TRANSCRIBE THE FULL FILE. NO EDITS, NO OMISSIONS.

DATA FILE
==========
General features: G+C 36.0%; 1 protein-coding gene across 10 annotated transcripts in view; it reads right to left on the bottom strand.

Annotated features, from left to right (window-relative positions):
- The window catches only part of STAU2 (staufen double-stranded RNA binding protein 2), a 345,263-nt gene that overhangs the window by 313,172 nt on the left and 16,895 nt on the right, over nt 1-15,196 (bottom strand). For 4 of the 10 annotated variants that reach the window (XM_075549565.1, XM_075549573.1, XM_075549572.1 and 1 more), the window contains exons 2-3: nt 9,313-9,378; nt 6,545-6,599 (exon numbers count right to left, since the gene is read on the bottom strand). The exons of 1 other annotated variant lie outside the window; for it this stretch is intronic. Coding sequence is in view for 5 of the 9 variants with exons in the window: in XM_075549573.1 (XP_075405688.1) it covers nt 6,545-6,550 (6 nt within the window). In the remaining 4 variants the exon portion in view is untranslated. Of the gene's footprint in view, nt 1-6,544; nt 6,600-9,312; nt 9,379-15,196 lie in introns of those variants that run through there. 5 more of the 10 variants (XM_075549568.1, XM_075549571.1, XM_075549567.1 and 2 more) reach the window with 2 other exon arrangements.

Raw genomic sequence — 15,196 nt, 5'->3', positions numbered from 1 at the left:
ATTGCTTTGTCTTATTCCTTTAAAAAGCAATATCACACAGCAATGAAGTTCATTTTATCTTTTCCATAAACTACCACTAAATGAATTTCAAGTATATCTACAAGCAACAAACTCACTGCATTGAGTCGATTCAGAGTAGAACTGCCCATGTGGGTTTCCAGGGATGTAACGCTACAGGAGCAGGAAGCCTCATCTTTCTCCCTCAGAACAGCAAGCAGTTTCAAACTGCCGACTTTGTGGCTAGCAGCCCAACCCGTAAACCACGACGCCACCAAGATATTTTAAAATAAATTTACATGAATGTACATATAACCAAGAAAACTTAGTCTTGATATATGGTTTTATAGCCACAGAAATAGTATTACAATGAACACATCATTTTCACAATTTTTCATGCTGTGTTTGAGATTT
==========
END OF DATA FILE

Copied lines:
General features: G+C 36.0%; 1 protein-coding gene across 10 annotated transcripts in view; it reads right to left on the bottom strand.

Annotated features, from left to right (window-relative positions):
- The window catches only part of STAU2 (staufen double-stranded RNA binding protein 2), a 345,263-nt gene that overhangs the window by 313,172 nt on the left and 16,895 nt on the right, over nt 1-15,196 (bottom strand). For 4 of the 10 annotated variants that reach the window (XM_075549565.1, XM_075549573.1, XM_075549572.1 and 1 more), the window contains exons 2-3: nt 9,313-9,378; nt 6,545-6,599 (exon numbers count right to left, since the gene is read on the bottom strand). The exons of 1 other annotated variant lie outside the window; for it this stretch is intronic. Coding sequence is in view for 5 of the 9 variants with exons in the window: in XM_075549573.1 (XP_075405688.1) it covers nt 6,545-6,550 (6 nt within the window). In the remaining 4 variants the exon portion in view is untranslated. Of the gene's footprint in view, nt 1-6,544; nt 6,600-9,312; nt 9,379-15,196 lie in introns of those variants that run through there. 5 more of the 10 variants (XM_075549568.1, XM_075549571.1, XM_075549567.1 and 2 more) reach the window with 2 other exon arrangements.

Raw genomic sequence — 15,196 nt, 5'->3', positions numbered from 1 at the left:
ATTGCTTTGTCTTATTCCTTTAAAAAGCAATATCACACAGCAATGAAGTTCATTTTATCTTTTCCATAAACTACCACTAAATGAATTTCAAGTATATCTACAAGCAACAAACTCACTGCATTGAGTCGATTCAGAGTAGAACTGCCCATGTGGGTTTCCAGGGATGTAACGCTACAGGAGCAGGAAGCCTCATCTTTCTCCCTCAGAACAGCAAGCAGTTTCAAACTGCCGACTTTGTGGCTAGCAGCCCAACCCGTAAACCACGACGCCACCAAGATATTTTAAAATAAATTTACATGAATGTACATATAACCAAGAAAACTTAGTCTTGATATATGGTTTTATAGCCACAGAAATAGTATTACAATGAACACATCATTTTCACAATTTTTCATGCTGTGTTTGAGATTT